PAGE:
How to Make Your Home Heating System More Energy Efficient

UK Prime Minister Boris Johnson set out firm future goals at last year’s COP26 event which saw leaders from countries around the world pledging to do more to tackle the worsening global warming crisis. One of the biggest greenhouse gas contributors in the UK is our households, with home heating responsible for approximately 14% of carbon emissions. This staggering statistic led the government to commit to making all of the nation’s heating systems low carbon by 2035.

Play your part in making UK households more environmentally friendly by taking measures to improve the efficiency of your home heating system. Leading green heating options include biomass boilers which burn wood to produce energy or heat pumps which move heat from outside into your home, but this relatively new technology is not widely commercially available and comes with a fairly high price tag. A more affordable eco-friendly option is to use a system operated by solar thermal heating panels fitted to the roof of your house.

While these environmentally friendly heating systems are the best way to drive towards carbon neutrality, they do not combat the main reason that home heating in the UK is so inefficient. The major problem is that British homes leak heat far more quickly than residential properties in Europe, driving us to use more energy than necessary to keep them warm. Therefore, before you make the decision to do a drastic overhaul of your current heating system, take steps to better insulate your home and install new radiators to heat rooms more efficiently. These changes are simple to implement but will nonetheless significantly reduce your energy use and the cost of heating your home.

Discover the various eco-friendly home heating systems that are currently available and decide which option is the best for you and your household.

Green Boilers

There are various kinds of ‘green’ boiler available which are not without carbon emissions, but which are much less damaging than traditional gas boilers. Electric boilers are increasingly popular, with many electric combi boilers having achieved an 100% efficiency rating as no energy is wasted during the heating process. You could also consider a more unusual biomass boiler which is considered a carbon-neutral practice as it burns natural materials to create heat. Non-condensing boilers are a strong contender for a temporary fix: these are still operated by gas, but they waste less energy than traditional models.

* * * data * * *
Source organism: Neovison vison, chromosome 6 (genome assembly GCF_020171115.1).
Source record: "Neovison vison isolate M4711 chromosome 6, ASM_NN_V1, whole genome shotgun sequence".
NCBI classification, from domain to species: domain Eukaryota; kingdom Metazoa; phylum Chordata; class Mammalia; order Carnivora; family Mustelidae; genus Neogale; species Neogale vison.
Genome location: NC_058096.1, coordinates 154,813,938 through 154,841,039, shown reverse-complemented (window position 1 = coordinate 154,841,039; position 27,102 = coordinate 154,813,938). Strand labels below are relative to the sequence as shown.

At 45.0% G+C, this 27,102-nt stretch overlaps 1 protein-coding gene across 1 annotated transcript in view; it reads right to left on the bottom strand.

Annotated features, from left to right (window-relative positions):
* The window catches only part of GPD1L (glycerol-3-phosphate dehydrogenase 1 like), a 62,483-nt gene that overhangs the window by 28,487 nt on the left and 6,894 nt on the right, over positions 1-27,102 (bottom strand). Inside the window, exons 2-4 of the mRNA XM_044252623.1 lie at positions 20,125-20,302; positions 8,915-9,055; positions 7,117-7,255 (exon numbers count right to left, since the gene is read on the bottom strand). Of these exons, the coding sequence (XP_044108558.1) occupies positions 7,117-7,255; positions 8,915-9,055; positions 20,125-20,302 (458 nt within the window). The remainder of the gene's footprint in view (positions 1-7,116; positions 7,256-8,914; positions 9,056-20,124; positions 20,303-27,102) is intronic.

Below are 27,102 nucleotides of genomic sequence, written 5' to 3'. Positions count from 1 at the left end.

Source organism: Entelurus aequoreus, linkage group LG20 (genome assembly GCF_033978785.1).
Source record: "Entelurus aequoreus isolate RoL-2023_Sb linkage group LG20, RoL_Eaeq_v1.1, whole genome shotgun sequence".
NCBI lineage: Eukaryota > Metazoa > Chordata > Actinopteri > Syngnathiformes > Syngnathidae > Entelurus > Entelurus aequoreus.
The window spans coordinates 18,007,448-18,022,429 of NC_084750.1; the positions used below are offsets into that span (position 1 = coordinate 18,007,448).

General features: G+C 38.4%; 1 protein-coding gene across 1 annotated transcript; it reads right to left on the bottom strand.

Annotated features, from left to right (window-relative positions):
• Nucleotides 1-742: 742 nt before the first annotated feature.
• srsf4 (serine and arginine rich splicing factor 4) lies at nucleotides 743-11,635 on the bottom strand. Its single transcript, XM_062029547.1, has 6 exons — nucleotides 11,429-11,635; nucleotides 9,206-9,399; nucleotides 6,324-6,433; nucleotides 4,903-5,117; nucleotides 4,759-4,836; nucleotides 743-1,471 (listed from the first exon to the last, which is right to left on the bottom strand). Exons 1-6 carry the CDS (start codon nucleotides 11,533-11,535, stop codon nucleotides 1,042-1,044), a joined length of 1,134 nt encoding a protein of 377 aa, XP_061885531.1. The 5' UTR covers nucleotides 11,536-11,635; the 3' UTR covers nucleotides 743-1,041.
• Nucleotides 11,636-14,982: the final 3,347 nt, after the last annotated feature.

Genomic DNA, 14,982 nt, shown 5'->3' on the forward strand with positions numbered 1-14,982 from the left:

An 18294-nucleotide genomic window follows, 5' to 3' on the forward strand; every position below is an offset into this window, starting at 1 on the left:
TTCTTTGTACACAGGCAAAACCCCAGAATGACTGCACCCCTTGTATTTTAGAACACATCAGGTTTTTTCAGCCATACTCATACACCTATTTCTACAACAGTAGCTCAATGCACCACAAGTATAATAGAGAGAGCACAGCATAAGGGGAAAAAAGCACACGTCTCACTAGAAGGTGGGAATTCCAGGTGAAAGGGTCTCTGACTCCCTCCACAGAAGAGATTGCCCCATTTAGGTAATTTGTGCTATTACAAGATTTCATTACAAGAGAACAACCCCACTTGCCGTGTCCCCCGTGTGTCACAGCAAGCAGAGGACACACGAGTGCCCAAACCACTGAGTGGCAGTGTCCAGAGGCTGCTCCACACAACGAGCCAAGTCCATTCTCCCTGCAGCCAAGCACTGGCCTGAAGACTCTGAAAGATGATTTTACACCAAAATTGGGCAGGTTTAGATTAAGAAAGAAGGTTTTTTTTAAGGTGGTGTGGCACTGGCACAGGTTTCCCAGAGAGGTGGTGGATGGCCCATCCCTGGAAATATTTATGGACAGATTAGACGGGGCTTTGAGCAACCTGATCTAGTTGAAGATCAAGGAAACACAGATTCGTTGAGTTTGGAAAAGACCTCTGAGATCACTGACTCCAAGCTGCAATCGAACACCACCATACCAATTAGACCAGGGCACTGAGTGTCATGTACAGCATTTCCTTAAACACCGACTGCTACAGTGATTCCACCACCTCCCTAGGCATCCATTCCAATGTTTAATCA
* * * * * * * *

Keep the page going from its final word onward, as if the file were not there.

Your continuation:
Solar Panels

Solar panels can be used to generate electricity and to heat water but there are different types for each purpose so double-check the model at the time of installation. Solar thermal heating panels trap radiation from the sun and use this energy to heat the water that supplies your kitchen and bathroom appliances and central heating system. In the UK, solar is unlikely to provide enough energy to guarantee a reliable source of hot water, so while this is a leading green option it will need to supplement rather than replace your existing heating system.

Energy Efficient Radiators

As radiators age they rapidly become less efficient. Initially some of these issues can be combated with simple fixes such as ‘bleeding’ the radiators to release air trapped inside the system, but after a few years they become corroded which causes irreversible damage to their functionality. Studies have shown that a new radiator can be twice as efficient as a twenty-year-old equivalent, and there are also models available that have been designed with effective energy use in mind. Electric radiators are another great option, especially if you are heating a small space.

Heat Pumps

Although not widely known about, heat pumps are likely to play a major part in meeting the UK’s target of net-zero carbon emissions by 2050 with an estimated 19 million set to be installed at properties across the country. Heat pumps transfer external heat, from the air or the ground, into our homes. Operated by just a small amount of electricity, they are one of the most eco-friendly heating systems available. Hybrid options are also on offer which can be used to support existing heating systems.


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